As a result of the website troubles,, which services 36 states, signed up just 27,000 people in October, while the 14 states that run their own websites enrolled 79,000. The total of roughly 106,000 was far off the administration’s estimate that nearly 500,000 people would enroll within the first month of the six-month enrollment period.

Even with the repairs in place, the website still won’t be able to do everything the administration wants, and companion sites for small businesses and Spanish speakers have been delayed. Questions remain about the stability of the site and the quality of the data it delivers to insurers.

Obama promised a few weeks ago that “will work much better on Nov. 30, Dec. 1, than it worked certainly on Oct. 1.” But, in trying to lower expectations, he said he could not guarantee that “100 percent of the people 100 percent of the time going on this website will have a perfectly seamless, smooth experience.”

Obama rightly predicted errors would remain. The department reported the website is up and running 95 percent of the time — meaning a 1-in-20 chance of finding a broken website remains. The government also estimated that pages crashed a rate less than once every 100 clicks.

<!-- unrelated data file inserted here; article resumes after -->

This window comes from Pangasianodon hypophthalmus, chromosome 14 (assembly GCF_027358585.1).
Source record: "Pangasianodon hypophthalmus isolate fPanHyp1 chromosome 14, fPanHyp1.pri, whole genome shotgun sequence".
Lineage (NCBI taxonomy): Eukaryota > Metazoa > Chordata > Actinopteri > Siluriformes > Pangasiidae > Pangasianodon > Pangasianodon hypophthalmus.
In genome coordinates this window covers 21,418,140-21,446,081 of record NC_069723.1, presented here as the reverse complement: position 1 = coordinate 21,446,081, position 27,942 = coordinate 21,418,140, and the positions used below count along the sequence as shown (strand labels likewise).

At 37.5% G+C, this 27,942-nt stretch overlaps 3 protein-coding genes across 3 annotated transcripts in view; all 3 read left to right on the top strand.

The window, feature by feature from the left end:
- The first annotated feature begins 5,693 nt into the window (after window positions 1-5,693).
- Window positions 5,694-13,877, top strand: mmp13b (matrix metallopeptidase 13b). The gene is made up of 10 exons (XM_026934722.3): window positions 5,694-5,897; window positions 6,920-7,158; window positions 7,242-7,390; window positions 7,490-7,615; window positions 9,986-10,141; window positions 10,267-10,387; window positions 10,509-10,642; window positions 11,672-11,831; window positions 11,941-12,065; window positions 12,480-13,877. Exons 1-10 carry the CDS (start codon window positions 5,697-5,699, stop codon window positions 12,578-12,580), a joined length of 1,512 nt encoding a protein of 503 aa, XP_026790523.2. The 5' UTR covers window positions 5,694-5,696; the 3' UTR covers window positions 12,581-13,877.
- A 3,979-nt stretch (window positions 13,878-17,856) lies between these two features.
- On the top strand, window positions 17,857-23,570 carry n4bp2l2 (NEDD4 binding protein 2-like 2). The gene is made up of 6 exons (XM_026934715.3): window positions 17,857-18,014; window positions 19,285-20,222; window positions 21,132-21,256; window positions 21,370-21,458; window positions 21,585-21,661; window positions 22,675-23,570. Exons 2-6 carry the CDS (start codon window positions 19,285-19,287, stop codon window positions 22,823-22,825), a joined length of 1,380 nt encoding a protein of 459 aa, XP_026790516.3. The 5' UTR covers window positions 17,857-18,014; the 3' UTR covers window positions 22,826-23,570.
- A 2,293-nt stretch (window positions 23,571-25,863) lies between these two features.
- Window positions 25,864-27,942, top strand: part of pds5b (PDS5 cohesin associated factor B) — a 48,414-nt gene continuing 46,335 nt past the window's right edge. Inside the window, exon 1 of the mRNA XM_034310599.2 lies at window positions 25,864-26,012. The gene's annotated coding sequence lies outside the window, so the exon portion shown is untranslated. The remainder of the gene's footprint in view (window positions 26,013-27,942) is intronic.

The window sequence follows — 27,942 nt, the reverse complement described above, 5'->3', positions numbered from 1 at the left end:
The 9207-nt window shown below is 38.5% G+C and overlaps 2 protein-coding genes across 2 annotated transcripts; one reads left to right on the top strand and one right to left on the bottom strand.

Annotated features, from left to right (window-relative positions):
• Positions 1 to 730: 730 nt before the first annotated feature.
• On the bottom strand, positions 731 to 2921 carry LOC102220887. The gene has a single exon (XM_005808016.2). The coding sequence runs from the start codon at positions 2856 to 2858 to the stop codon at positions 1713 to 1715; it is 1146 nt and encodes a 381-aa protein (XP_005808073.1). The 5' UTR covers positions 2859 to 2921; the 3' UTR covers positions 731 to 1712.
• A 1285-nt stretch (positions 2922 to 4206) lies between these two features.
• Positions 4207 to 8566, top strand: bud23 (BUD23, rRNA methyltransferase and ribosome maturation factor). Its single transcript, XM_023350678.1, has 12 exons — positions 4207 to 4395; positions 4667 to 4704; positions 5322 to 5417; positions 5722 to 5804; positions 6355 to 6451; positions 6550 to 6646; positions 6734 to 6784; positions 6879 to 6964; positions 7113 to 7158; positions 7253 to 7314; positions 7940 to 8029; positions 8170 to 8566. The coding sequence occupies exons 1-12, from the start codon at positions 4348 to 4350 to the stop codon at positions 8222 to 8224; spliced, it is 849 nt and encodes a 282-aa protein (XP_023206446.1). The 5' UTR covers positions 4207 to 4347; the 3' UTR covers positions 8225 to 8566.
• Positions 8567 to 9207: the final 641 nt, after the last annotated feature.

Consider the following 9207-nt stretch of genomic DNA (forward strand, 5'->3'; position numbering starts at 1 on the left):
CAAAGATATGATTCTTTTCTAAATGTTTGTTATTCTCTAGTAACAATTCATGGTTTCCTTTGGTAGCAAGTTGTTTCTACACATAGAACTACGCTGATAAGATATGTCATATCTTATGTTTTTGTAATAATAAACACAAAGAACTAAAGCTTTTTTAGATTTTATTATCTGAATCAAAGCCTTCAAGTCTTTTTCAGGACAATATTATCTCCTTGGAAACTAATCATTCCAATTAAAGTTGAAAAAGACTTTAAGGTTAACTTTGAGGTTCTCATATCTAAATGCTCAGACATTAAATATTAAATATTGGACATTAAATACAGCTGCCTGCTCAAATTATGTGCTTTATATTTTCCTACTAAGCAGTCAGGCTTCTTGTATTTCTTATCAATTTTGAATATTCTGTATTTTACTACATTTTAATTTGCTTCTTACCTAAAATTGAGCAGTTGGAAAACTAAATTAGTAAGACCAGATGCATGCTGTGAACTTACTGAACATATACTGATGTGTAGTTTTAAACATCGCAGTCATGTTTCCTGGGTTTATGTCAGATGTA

There is no way to independently verify the administration’s figures.

The nation’s largest health insurer trade group said significant problems remain.

Karen Ignagni, president and CEO of America’s Health Insurance Plans, said insurers have complained that enrollment data sent to them from the website include too much incorrect, duplicative, garbled or missing information. She said the problems must be cleared up to guarantee consumers the coverage they signed up for effective Jan. 1.

The first big test of the repaired website probably won’t come for a few more weeks, when an enrollment surge is expected as consumers rush to meet a Dec. 23 deadline so their coverage can kick in on the first of the year.

Avoiding a break in coverage is particularly important for millions of people whose current individual policies were canceled because they don’t meet the standards of the health care law, as well as for a group of about 100,000 in an expiring federal program for high-risk patients. The law requires most people who don’t have health insurance to buy coverage or pay fines.

If seizes up again at crunch time, the White House may have to yield to congressional demands for extensions or delays in key requirements of the law, such as the individual requirement to get covered. Delaying the individual mandate, in turn, could lead to higher future premiums, since healthy people would no longer have an incentive to sign up.

For the system to be successful, the administration needs large numbers of mostly younger, healthy people to buy coverage to help offset the cost of insuring older people who generally use more health care services. Federal subsidies are available to those who qualify to help lower the cost of insurance.


Associated Press writers Darlene Superville and Ricardo Alonso-Zaldivar in Washington contributed to this report.